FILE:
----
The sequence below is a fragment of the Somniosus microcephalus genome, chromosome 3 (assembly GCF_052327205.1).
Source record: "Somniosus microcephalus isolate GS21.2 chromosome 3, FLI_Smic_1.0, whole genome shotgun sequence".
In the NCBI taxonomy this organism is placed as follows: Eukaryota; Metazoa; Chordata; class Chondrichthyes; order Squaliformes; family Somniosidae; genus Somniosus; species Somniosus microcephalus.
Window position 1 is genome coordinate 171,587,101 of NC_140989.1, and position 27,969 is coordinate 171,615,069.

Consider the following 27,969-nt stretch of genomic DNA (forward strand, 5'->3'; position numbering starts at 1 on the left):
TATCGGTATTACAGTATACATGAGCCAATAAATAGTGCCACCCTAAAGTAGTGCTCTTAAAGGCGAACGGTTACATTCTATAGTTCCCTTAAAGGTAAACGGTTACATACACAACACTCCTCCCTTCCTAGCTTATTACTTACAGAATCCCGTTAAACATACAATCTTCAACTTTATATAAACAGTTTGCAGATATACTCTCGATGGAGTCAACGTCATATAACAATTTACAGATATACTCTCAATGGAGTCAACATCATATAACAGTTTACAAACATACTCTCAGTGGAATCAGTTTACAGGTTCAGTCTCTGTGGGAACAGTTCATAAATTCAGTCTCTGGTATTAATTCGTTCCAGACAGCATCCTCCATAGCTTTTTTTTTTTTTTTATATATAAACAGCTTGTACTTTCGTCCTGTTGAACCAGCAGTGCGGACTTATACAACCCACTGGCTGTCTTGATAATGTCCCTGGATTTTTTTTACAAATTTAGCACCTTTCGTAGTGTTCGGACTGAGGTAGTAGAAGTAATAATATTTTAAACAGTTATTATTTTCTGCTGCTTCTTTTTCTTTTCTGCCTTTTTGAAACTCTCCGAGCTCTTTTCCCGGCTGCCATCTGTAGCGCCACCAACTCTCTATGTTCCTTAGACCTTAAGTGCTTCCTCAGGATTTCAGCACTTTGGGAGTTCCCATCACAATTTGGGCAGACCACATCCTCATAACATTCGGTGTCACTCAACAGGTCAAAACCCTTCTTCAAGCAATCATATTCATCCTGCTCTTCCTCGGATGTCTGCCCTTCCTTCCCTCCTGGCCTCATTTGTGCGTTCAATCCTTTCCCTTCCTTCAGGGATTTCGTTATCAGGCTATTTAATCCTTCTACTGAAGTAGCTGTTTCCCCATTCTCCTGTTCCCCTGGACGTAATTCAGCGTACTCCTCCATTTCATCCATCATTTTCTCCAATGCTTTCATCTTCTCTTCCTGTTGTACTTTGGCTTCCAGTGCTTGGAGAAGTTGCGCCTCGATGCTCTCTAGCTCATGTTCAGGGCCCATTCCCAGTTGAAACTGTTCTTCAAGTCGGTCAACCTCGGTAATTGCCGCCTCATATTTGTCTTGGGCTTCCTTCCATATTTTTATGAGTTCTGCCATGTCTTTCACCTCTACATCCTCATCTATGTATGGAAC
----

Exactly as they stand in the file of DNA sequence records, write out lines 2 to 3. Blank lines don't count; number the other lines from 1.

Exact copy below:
Source record: "Somniosus microcephalus isolate GS21.2 chromosome 3, FLI_Smic_1.0, whole genome shotgun sequence".
In the NCBI taxonomy this organism is placed as follows: Eukaryota; Metazoa; Chordata; class Chondrichthyes; order Squaliformes; family Somniosidae; genus Somniosus; species Somniosus microcephalus.